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When programming, we think of the main memory as a long
sequence of bytes. Bytes are numbered sequentially;
each byte is designated by its number, called the address.
For example, suppose we have a main memory of 4 Gb; there are
bytes in the memory; addresses ranging from
can be represented using 32 bits (binary
digits), or (equiv.) by 8 hexa digits.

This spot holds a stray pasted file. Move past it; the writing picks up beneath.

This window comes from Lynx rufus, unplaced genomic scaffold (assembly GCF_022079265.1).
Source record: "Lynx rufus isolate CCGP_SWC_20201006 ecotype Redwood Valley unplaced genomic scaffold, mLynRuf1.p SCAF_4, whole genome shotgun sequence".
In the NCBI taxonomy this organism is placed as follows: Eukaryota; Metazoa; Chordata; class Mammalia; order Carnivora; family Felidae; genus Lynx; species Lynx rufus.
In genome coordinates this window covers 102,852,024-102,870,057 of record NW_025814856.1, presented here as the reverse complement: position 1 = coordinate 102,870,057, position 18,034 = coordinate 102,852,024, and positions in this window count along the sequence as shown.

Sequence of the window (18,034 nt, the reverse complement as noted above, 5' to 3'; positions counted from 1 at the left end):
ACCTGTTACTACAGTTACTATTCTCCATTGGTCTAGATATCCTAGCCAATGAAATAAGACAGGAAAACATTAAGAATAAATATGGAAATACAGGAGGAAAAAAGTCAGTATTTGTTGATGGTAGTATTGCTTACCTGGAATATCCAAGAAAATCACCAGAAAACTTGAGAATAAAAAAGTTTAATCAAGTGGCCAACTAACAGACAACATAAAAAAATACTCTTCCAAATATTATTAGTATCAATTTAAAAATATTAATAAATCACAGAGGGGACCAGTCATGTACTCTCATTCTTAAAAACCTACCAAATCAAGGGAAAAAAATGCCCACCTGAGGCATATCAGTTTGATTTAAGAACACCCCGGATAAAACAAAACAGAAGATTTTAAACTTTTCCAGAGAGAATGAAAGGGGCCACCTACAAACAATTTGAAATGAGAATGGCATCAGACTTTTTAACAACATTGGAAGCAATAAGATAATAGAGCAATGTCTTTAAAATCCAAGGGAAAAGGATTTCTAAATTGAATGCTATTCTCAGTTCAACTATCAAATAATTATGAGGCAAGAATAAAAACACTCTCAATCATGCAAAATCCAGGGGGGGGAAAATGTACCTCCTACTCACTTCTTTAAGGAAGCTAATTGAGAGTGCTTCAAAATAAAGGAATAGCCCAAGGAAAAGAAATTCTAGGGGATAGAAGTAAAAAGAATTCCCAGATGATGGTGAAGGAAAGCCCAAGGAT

Suppose we want to store the string ``john''.
With one character per byte, we need 4 successive memory
locations (bytes) for the string. Each memory location
has an address and a content.
When we declare a variable, the corresponding number of bytes
is reserved in the memory; the name of the variable is just an alias
for the address of the first byte in the storage.